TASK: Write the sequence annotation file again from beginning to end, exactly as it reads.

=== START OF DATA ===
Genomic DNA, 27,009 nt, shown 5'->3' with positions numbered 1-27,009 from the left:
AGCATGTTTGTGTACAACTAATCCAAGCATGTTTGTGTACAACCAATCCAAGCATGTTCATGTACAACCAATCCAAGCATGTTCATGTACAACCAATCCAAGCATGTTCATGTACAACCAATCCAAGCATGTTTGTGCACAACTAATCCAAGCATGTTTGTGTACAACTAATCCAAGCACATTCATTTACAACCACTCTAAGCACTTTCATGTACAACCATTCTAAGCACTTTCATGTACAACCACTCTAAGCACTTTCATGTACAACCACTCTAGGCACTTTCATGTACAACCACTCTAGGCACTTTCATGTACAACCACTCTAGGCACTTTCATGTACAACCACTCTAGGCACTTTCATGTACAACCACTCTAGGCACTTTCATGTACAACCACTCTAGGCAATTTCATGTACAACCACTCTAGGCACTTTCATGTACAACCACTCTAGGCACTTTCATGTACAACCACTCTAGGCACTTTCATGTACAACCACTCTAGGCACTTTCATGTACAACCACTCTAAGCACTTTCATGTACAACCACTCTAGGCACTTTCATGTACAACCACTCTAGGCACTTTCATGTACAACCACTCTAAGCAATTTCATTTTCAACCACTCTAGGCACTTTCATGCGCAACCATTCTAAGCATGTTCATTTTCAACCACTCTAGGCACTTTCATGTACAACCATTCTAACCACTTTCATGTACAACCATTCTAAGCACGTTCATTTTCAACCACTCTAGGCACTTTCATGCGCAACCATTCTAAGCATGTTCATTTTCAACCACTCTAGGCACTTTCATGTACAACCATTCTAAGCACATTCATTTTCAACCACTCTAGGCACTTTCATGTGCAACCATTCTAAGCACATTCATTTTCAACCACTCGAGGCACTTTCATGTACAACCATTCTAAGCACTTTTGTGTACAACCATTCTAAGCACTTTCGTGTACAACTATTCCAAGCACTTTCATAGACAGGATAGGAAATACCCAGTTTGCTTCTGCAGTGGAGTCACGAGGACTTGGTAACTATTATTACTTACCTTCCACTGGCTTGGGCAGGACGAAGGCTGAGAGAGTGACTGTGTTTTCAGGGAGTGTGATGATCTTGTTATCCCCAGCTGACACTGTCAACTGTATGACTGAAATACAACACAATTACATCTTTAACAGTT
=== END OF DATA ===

Genomic DNA, 27,009 nt, shown 5'->3' with positions numbered 1-27,009 from the left:
AGCATGTTTGTGTACAACTAATCCAAGCATGTTTGTGTACAACCAATCCAAGCATGTTCATGTACAACCAATCCAAGCATGTTCATGTACAACCAATCCAAGCATGTTCATGTACAACCAATCCAAGCATGTTTGTGCACAACTAATCCAAGCATGTTTGTGTACAACTAATCCAAGCACATTCATTTACAACCACTCTAAGCACTTTCATGTACAACCATTCTAAGCACTTTCATGTACAACCACTCTAAGCACTTTCATGTACAACCACTCTAGGCACTTTCATGTACAACCACTCTAGGCACTTTCATGTACAACCACTCTAGGCACTTTCATGTACAACCACTCTAGGCACTTTCATGTACAACCACTCTAGGCACTTTCATGTACAACCACTCTAGGCAATTTCATGTACAACCACTCTAGGCACTTTCATGTACAACCACTCTAGGCACTTTCATGTACAACCACTCTAGGCACTTTCATGTACAACCACTCTAGGCACTTTCATGTACAACCACTCTAAGCACTTTCATGTACAACCACTCTAGGCACTTTCATGTACAACCACTCTAGGCACTTTCATGTACAACCACTCTAAGCAATTTCATTTTCAACCACTCTAGGCACTTTCATGCGCAACCATTCTAAGCATGTTCATTTTCAACCACTCTAGGCACTTTCATGTACAACCATTCTAACCACTTTCATGTACAACCATTCTAAGCACGTTCATTTTCAACCACTCTAGGCACTTTCATGCGCAACCATTCTAAGCATGTTCATTTTCAACCACTCTAGGCACTTTCATGTACAACCATTCTAAGCACATTCATTTTCAACCACTCTAGGCACTTTCATGTGCAACCATTCTAAGCACATTCATTTTCAACCACTCGAGGCACTTTCATGTACAACCATTCTAAGCACTTTTGTGTACAACCATTCTAAGCACTTTCGTGTACAACTATTCCAAGCACTTTCATAGACAGGATAGGAAATACCCAGTTTGCTTCTGCAGTGGAGTCACGAGGACTTGGTAACTATTATTACTTACCTTCCACTGGCTTGGGCAGGACGAAGGCTGAGAGAGTGACTGTGTTTTCAGGGAGTGTGATGATCTTGTTATCCCCAGCTGACACTGTCAACTGTATGACTGAAATACAACACAATTACATCTTTAACAGTT